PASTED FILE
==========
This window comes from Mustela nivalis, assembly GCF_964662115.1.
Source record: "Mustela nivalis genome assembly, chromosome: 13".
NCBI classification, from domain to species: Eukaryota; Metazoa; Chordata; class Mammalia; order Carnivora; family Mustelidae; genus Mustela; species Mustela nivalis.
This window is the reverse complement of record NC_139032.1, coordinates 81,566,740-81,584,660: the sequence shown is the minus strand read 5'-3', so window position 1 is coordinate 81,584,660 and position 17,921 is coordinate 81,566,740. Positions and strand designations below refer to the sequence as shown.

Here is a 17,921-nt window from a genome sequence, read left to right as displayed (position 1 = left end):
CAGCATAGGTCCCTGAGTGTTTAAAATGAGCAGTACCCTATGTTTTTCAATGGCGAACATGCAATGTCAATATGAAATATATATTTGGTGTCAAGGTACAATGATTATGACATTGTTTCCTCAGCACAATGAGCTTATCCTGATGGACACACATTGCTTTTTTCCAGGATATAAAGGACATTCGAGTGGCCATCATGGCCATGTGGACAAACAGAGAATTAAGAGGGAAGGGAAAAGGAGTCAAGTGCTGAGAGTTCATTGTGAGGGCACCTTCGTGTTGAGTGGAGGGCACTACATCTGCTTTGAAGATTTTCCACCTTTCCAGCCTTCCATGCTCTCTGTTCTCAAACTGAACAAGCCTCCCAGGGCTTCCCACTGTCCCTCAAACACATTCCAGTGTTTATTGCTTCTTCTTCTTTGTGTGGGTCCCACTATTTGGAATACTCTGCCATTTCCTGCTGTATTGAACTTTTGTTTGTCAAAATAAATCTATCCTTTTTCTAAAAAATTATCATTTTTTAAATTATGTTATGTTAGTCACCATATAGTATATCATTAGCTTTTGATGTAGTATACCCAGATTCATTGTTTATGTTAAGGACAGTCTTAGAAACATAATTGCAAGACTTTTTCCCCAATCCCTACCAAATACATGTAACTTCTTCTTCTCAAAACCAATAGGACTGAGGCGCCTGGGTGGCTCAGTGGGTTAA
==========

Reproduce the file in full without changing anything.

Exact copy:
This window comes from Mustela nivalis, assembly GCF_964662115.1.
Source record: "Mustela nivalis genome assembly, chromosome: 13".
NCBI classification, from domain to species: Eukaryota; Metazoa; Chordata; class Mammalia; order Carnivora; family Mustelidae; genus Mustela; species Mustela nivalis.
This window is the reverse complement of record NC_139032.1, coordinates 81,566,740-81,584,660: the sequence shown is the minus strand read 5'-3', so window position 1 is coordinate 81,584,660 and position 17,921 is coordinate 81,566,740. Positions and strand designations below refer to the sequence as shown.

Here is a 17,921-nt window from a genome sequence, read left to right as displayed (position 1 = left end):
CAGCATAGGTCCCTGAGTGTTTAAAATGAGCAGTACCCTATGTTTTTCAATGGCGAACATGCAATGTCAATATGAAATATATATTTGGTGTCAAGGTACAATGATTATGACATTGTTTCCTCAGCACAATGAGCTTATCCTGATGGACACACATTGCTTTTTTCCAGGATATAAAGGACATTCGAGTGGCCATCATGGCCATGTGGACAAACAGAGAATTAAGAGGGAAGGGAAAAGGAGTCAAGTGCTGAGAGTTCATTGTGAGGGCACCTTCGTGTTGAGTGGAGGGCACTACATCTGCTTTGAAGATTTTCCACCTTTCCAGCCTTCCATGCTCTCTGTTCTCAAACTGAACAAGCCTCCCAGGGCTTCCCACTGTCCCTCAAACACATTCCAGTGTTTATTGCTTCTTCTTCTTTGTGTGGGTCCCACTATTTGGAATACTCTGCCATTTCCTGCTGTATTGAACTTTTGTTTGTCAAAATAAATCTATCCTTTTTCTAAAAAATTATCATTTTTTAAATTATGTTATGTTAGTCACCATATAGTATATCATTAGCTTTTGATGTAGTATACCCAGATTCATTGTTTATGTTAAGGACAGTCTTAGAAACATAATTGCAAGACTTTTTCCCCAATCCCTACCAAATACATGTAACTTCTTCTTCTCAAAACCAATAGGACTGAGGCGCCTGGGTGGCTCAGTGGGTTAA